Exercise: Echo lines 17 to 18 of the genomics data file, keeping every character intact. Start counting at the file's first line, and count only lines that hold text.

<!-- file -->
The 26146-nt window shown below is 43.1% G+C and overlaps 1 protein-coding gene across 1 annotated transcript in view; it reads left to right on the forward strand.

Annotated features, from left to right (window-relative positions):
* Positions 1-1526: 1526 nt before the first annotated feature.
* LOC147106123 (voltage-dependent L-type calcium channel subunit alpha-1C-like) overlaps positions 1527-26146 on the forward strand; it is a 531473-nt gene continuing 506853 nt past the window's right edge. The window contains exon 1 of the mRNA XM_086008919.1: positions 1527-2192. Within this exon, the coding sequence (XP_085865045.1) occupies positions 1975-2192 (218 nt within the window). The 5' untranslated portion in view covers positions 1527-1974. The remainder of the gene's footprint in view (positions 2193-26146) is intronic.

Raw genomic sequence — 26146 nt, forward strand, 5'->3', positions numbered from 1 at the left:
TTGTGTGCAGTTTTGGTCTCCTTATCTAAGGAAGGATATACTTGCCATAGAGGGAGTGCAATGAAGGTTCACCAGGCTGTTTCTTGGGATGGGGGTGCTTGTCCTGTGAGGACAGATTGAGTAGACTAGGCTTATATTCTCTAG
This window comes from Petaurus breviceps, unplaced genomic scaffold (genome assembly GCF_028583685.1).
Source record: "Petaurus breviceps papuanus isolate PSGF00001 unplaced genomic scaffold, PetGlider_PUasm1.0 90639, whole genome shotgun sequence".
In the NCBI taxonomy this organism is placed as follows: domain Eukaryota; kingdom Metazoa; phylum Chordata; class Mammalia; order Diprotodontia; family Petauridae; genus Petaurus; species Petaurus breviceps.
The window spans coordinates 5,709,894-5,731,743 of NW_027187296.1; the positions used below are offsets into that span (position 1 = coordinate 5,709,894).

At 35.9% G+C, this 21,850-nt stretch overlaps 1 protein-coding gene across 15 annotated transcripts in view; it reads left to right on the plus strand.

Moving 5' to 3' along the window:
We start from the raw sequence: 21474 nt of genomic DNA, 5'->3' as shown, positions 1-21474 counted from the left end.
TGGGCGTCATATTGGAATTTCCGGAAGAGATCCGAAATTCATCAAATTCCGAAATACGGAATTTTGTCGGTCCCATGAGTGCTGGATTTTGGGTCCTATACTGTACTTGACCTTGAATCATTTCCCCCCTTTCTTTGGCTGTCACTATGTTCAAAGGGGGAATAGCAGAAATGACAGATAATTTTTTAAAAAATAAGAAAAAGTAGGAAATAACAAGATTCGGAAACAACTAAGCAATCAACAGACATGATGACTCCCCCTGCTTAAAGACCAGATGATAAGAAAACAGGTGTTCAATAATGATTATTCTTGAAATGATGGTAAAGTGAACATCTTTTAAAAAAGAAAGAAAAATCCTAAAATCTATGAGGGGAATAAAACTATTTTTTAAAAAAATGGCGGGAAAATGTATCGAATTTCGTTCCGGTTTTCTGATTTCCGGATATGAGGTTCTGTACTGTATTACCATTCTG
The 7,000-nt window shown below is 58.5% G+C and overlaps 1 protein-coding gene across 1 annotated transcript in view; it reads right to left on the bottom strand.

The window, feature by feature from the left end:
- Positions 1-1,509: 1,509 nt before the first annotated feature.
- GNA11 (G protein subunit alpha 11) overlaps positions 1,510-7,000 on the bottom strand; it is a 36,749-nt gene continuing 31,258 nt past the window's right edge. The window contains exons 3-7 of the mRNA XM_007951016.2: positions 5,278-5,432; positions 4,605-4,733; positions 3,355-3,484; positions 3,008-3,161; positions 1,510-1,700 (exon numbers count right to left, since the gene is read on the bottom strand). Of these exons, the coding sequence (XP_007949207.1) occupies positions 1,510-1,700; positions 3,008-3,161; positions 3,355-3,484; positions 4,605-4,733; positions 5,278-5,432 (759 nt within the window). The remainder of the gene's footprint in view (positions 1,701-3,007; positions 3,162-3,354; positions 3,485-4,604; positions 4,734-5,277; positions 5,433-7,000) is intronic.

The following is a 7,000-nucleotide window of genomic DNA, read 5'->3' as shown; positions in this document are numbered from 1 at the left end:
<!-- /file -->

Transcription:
- Positions 1-1,509: 1,509 nt before the first annotated feature.
- GNA11 (G protein subunit alpha 11) overlaps positions 1,510-7,000 on the bottom strand; it is a 36,749-nt gene continuing 31,258 nt past the window's right edge. The window contains exons 3-7 of the mRNA XM_007951016.2: positions 5,278-5,432; positions 4,605-4,733; positions 3,355-3,484; positions 3,008-3,161; positions 1,510-1,700 (exon numbers count right to left, since the gene is read on the bottom strand). Of these exons, the coding sequence (XP_007949207.1) occupies positions 1,510-1,700; positions 3,008-3,161; positions 3,355-3,484; positions 4,605-4,733; positions 5,278-5,432 (759 nt within the window). The remainder of the gene's footprint in view (positions 1,701-3,007; positions 3,162-3,354; positions 3,485-4,604; positions 4,734-5,277; positions 5,433-7,000) is intronic.